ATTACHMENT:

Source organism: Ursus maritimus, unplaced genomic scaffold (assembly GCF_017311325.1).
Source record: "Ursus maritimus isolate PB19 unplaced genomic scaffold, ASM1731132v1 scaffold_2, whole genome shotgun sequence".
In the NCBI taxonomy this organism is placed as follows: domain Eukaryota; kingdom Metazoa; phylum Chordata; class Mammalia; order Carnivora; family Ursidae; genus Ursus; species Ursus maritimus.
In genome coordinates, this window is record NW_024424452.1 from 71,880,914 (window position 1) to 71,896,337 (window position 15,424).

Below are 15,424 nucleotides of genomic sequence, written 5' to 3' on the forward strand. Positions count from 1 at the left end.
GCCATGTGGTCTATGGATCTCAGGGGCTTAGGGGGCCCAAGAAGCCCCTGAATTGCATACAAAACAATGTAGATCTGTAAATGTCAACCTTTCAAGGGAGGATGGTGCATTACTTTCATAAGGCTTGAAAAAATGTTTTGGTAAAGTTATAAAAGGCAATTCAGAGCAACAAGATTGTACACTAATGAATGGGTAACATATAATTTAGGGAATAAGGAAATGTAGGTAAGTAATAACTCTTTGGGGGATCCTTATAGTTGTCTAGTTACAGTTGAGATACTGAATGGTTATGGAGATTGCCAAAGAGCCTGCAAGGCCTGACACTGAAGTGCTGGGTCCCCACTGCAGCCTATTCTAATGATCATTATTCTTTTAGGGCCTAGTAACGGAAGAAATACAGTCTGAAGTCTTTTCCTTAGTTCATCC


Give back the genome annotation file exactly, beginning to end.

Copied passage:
Source organism: Ursus maritimus, unplaced genomic scaffold (assembly GCF_017311325.1).
Source record: "Ursus maritimus isolate PB19 unplaced genomic scaffold, ASM1731132v1 scaffold_2, whole genome shotgun sequence".
In the NCBI taxonomy this organism is placed as follows: domain Eukaryota; kingdom Metazoa; phylum Chordata; class Mammalia; order Carnivora; family Ursidae; genus Ursus; species Ursus maritimus.
In genome coordinates, this window is record NW_024424452.1 from 71,880,914 (window position 1) to 71,896,337 (window position 15,424).

Below are 15,424 nucleotides of genomic sequence, written 5' to 3' on the forward strand. Positions count from 1 at the left end.
GCCATGTGGTCTATGGATCTCAGGGGCTTAGGGGGCCCAAGAAGCCCCTGAATTGCATACAAAACAATGTAGATCTGTAAATGTCAACCTTTCAAGGGAGGATGGTGCATTACTTTCATAAGGCTTGAAAAAATGTTTTGGTAAAGTTATAAAAGGCAATTCAGAGCAACAAGATTGTACACTAATGAATGGGTAACATATAATTTAGGGAATAAGGAAATGTAGGTAAGTAATAACTCTTTGGGGGATCCTTATAGTTGTCTAGTTACAGTTGAGATACTGAATGGTTATGGAGATTGCCAAAGAGCCTGCAAGGCCTGACACTGAAGTGCTGGGTCCCCACTGCAGCCTATTCTAATGATCATTATTCTTTTAGGGCCTAGTAACGGAAGAAATACAGTCTGAAGTCTTTTCCTTAGTTCATCC